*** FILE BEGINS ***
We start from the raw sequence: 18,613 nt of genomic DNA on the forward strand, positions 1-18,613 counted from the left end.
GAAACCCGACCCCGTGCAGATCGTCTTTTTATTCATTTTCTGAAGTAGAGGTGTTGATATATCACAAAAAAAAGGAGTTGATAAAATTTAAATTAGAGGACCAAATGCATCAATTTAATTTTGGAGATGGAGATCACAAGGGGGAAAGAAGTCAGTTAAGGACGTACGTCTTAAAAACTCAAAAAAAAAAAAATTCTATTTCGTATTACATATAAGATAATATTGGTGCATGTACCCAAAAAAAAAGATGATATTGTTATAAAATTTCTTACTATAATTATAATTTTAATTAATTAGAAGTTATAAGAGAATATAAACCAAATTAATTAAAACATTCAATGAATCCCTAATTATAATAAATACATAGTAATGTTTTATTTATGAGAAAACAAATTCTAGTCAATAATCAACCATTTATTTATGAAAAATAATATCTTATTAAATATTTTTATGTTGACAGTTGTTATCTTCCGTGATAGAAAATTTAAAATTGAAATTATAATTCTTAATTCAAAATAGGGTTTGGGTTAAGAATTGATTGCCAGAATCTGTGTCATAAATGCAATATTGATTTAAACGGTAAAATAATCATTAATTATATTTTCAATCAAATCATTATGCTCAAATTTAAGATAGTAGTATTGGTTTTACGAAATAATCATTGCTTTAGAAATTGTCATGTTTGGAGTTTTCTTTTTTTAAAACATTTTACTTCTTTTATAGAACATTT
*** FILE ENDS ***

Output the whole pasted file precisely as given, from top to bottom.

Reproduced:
We start from the raw sequence: 18,613 nt of genomic DNA on the forward strand, positions 1-18,613 counted from the left end.
GAAACCCGACCCCGTGCAGATCGTCTTTTTATTCATTTTCTGAAGTAGAGGTGTTGATATATCACAAAAAAAAGGAGTTGATAAAATTTAAATTAGAGGACCAAATGCATCAATTTAATTTTGGAGATGGAGATCACAAGGGGGAAAGAAGTCAGTTAAGGACGTACGTCTTAAAAACTCAAAAAAAAAAAAATTCTATTTCGTATTACATATAAGATAATATTGGTGCATGTACCCAAAAAAAAAGATGATATTGTTATAAAATTTCTTACTATAATTATAATTTTAATTAATTAGAAGTTATAAGAGAATATAAACCAAATTAATTAAAACATTCAATGAATCCCTAATTATAATAAATACATAGTAATGTTTTATTTATGAGAAAACAAATTCTAGTCAATAATCAACCATTTATTTATGAAAAATAATATCTTATTAAATATTTTTATGTTGACAGTTGTTATCTTCCGTGATAGAAAATTTAAAATTGAAATTATAATTCTTAATTCAAAATAGGGTTTGGGTTAAGAATTGATTGCCAGAATCTGTGTCATAAATGCAATATTGATTTAAACGGTAAAATAATCATTAATTATATTTTCAATCAAATCATTATGCTCAAATTTAAGATAGTAGTATTGGTTTTACGAAATAATCATTGCTTTAGAAATTGTCATGTTTGGAGTTTTCTTTTTTTAAAACATTTTACTTCTTTTATAGAACATTT